Can You Paint Your Dated Granite Countertops To Redesign Your Kitchen?

We know that certain colors of granite can feel dated. Sometimes homeowners get in a fury about their orange and black granite countertops, wanting to change them immediately because they don't look contemporary. Unfortunately, some fling themselves into a fevered, under-researched paint job. They've gained confidence from painting rooms in their house or wood furniture, but don't know what they're actually in for. Yes, you can paint your granite countertops if you're a supremely experienced DIYer. But that fever to de-orange your kitchen could turn into a giant headache because of everything that can go wrong, like chipping and poor durability — we don't recommend painting over granite.

The impulse to redo your kitchen, island, or bar countertops is understandable. There are lots of reasons: it's simply the wrong color, your tastes have changed, your partner hates it, or you want a fresh look and new stone is just too expensive. Painting can cure many ills in a home so it seems like it could be a low-cost, low-risk option that guarantees a different look. But don't be fooled, it's a high-risk endeavor.

Here's what's involved and why it's risky

You already know Painting 101. Sand first, use a primer, get the right paint or stain for the job, and if it's furniture or flooring, it also needs to be sealed properly. Since that's the same basic procedure you'd follow when painting a countertop, what's the big deal? Well, some homeowners skip both the sanding and the priming. For the paint to stick, you need to roughen the stone's skating rink surface with an electric sander or use a hard-to-manage bottle of chemicals to etch the surface. You can't miss one centimeter of surface area. The caulk needs to be removed, the entire surface cleaned with a degreasing soap, and rinsed like there's no tomorrow. One spot of soap and the paint won't adhere.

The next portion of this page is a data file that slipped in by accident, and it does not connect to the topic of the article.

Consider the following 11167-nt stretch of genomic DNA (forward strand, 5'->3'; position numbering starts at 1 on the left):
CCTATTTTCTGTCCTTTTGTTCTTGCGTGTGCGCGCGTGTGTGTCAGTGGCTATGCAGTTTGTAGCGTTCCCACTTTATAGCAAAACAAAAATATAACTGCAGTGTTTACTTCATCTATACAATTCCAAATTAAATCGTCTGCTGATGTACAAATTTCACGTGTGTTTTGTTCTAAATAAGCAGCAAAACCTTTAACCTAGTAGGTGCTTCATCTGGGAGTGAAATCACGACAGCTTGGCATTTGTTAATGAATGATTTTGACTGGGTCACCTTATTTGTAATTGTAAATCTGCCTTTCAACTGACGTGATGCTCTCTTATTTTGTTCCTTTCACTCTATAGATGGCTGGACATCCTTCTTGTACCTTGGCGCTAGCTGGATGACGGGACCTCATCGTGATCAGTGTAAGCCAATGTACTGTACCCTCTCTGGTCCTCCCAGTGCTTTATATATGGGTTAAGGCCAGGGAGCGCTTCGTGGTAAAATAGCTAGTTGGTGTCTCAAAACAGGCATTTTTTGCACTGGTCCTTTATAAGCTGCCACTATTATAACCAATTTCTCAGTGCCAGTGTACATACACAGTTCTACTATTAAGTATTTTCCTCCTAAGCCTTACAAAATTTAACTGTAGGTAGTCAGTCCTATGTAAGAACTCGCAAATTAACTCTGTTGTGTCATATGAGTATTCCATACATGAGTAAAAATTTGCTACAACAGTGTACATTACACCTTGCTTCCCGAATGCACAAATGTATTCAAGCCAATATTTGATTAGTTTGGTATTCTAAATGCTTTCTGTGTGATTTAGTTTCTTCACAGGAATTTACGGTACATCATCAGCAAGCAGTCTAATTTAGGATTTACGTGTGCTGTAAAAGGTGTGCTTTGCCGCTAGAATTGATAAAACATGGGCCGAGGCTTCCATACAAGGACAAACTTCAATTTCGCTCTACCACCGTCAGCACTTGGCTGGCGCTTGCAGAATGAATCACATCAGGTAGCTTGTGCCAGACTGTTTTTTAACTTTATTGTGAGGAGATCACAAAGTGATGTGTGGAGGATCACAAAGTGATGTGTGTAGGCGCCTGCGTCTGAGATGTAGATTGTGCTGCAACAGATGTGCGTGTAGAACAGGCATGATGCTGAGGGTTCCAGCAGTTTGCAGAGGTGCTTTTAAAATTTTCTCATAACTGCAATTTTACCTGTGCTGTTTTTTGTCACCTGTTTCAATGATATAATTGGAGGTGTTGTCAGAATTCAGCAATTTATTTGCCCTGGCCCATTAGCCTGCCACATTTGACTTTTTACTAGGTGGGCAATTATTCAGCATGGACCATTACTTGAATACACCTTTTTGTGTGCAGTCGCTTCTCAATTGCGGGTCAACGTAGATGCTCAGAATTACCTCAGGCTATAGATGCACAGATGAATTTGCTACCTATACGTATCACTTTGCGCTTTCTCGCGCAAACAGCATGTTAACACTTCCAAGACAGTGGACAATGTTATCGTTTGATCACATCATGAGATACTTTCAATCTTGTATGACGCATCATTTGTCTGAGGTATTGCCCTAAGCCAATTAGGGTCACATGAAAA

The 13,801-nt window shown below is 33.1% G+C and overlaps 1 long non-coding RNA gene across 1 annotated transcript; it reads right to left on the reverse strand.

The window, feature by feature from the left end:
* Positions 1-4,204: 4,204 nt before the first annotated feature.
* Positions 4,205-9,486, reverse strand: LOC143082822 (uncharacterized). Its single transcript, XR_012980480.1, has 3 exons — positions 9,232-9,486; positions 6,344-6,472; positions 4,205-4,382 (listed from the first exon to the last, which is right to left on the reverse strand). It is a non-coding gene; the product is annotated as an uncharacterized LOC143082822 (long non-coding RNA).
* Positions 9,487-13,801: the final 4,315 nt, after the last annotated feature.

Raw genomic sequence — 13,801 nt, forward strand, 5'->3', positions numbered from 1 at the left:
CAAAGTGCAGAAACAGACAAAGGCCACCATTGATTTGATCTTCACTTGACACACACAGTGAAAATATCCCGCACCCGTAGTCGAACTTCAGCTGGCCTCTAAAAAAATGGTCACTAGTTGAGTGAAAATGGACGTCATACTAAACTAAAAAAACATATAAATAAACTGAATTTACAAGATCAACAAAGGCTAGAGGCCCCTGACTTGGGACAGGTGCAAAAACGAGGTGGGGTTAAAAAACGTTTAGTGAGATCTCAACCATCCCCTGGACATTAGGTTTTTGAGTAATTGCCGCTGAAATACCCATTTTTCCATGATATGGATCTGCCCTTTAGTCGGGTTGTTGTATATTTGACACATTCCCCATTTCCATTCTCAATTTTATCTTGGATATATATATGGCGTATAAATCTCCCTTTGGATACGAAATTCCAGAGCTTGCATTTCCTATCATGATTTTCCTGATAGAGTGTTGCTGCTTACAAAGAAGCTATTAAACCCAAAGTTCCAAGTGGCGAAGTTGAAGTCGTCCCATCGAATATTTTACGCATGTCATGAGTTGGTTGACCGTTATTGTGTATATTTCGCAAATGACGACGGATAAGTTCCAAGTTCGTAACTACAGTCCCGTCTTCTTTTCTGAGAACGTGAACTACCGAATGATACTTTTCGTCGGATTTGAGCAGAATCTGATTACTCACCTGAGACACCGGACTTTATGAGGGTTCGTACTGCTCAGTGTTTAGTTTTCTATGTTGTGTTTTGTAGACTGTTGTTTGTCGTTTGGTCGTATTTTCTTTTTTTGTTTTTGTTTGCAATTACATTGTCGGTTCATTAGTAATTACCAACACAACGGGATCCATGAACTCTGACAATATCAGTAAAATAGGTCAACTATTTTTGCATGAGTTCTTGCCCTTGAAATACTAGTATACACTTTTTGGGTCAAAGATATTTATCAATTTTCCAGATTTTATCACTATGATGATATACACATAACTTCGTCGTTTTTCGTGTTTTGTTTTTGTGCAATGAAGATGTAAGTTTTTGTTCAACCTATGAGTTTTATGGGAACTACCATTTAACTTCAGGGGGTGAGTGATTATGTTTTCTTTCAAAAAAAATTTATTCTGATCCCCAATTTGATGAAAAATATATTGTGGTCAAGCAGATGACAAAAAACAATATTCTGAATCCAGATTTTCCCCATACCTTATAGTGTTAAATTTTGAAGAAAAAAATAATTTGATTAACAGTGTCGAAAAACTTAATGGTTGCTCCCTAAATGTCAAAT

It's imperative to get paint specifically formulated for countertops otherwise it will disintegrate. But you're likely to run into that anyway because a painted surface subjected to daily use will not be as durable as a slab of rock built to repel stains, scratches, and heat. Another area full of pitfalls is the sealing process. People either don't know they need to apply a sealer, apply the wrong one (like a sealer used for floors), or use the correct food-safe sealer that's so thick and gluey that it's peppered with brush strokes and bubbles. After all that work, it won't be water-resistant and the paint will eventually flake off. 

What can you do instead of painting your granite?

If you can deal with the color, you can update old granite without paint through honing, a process of buzzing away imperfections to create a more subdued, matte finish. You may wonder what your other options are, especially if replacing granite with quartz or some other surface isn't attainable right now. Well, sometimes you can address the busyness of the granite pattern less directly. Maybe it's a good time to swap out the backsplash for one that's quieter, both in design and color. These long porcelain tiles from Backsplash ($32 per sheet) are unusual yet simple, and their warm beige tone is calming.

If you take the approach of pulling down the "noise" everywhere else in your kitchen, that will work to quiet down the sense of movement springing from your countertop. Although it's disruptive and expensive to get your kitchen cabinets painted, that could be another option. You could take the same approach and opt for a quiet color and even replace the hardware so it's monochromatic and matches the new paint color. To get started with ideas, this Greige color from Clare ($70 per gallon) is a pleasing neutral.